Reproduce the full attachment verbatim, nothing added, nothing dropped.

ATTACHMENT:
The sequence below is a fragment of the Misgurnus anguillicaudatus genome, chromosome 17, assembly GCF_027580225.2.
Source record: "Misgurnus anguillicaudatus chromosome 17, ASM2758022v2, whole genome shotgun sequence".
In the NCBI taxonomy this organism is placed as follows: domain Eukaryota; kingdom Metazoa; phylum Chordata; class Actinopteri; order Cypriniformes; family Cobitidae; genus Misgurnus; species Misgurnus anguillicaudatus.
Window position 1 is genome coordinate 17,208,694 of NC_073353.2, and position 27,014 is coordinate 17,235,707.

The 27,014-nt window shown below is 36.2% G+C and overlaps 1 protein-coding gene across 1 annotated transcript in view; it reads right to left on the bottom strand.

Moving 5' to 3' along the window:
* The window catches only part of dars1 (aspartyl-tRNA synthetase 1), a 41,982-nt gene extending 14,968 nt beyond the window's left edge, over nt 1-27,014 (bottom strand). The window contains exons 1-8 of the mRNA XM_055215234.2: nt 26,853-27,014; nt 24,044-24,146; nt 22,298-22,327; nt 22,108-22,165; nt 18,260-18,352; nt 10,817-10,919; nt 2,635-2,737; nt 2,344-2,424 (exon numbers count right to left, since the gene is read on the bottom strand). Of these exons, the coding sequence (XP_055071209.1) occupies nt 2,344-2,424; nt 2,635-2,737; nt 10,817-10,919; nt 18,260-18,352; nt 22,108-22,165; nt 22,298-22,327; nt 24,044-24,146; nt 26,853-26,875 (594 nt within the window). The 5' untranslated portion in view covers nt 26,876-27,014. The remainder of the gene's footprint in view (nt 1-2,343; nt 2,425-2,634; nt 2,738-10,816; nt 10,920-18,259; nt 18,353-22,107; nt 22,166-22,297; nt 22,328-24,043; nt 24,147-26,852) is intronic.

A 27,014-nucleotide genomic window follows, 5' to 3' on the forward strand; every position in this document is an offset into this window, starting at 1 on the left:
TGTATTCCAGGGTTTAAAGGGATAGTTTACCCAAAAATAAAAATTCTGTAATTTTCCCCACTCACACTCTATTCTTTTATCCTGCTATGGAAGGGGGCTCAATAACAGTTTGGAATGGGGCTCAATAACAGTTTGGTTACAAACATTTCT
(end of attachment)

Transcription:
The sequence below is a fragment of the Misgurnus anguillicaudatus genome, chromosome 17, assembly GCF_027580225.2.
Source record: "Misgurnus anguillicaudatus chromosome 17, ASM2758022v2, whole genome shotgun sequence".
In the NCBI taxonomy this organism is placed as follows: domain Eukaryota; kingdom Metazoa; phylum Chordata; class Actinopteri; order Cypriniformes; family Cobitidae; genus Misgurnus; species Misgurnus anguillicaudatus.
Window position 1 is genome coordinate 17,208,694 of NC_073353.2, and position 27,014 is coordinate 17,235,707.

The 27,014-nt window shown below is 36.2% G+C and overlaps 1 protein-coding gene across 1 annotated transcript in view; it reads right to left on the bottom strand.

Moving 5' to 3' along the window:
* The window catches only part of dars1 (aspartyl-tRNA synthetase 1), a 41,982-nt gene extending 14,968 nt beyond the window's left edge, over nt 1-27,014 (bottom strand). The window contains exons 1-8 of the mRNA XM_055215234.2: nt 26,853-27,014; nt 24,044-24,146; nt 22,298-22,327; nt 22,108-22,165; nt 18,260-18,352; nt 10,817-10,919; nt 2,635-2,737; nt 2,344-2,424 (exon numbers count right to left, since the gene is read on the bottom strand). Of these exons, the coding sequence (XP_055071209.1) occupies nt 2,344-2,424; nt 2,635-2,737; nt 10,817-10,919; nt 18,260-18,352; nt 22,108-22,165; nt 22,298-22,327; nt 24,044-24,146; nt 26,853-26,875 (594 nt within the window). The 5' untranslated portion in view covers nt 26,876-27,014. The remainder of the gene's footprint in view (nt 1-2,343; nt 2,425-2,634; nt 2,738-10,816; nt 10,920-18,259; nt 18,353-22,107; nt 22,166-22,297; nt 22,328-24,043; nt 24,147-26,852) is intronic.

A 27,014-nucleotide genomic window follows, 5' to 3' on the forward strand; every position in this document is an offset into this window, starting at 1 on the left:
TGTATTCCAGGGTTTAAAGGGATAGTTTACCCAAAAATAAAAATTCTGTAATTTTCCCCACTCACACTCTATTCTTTTATCCTGCTATGGAAGGGGGCTCAATAACAGTTTGGAATGGGGCTCAATAACAGTTTGGTTACAAACATTTCT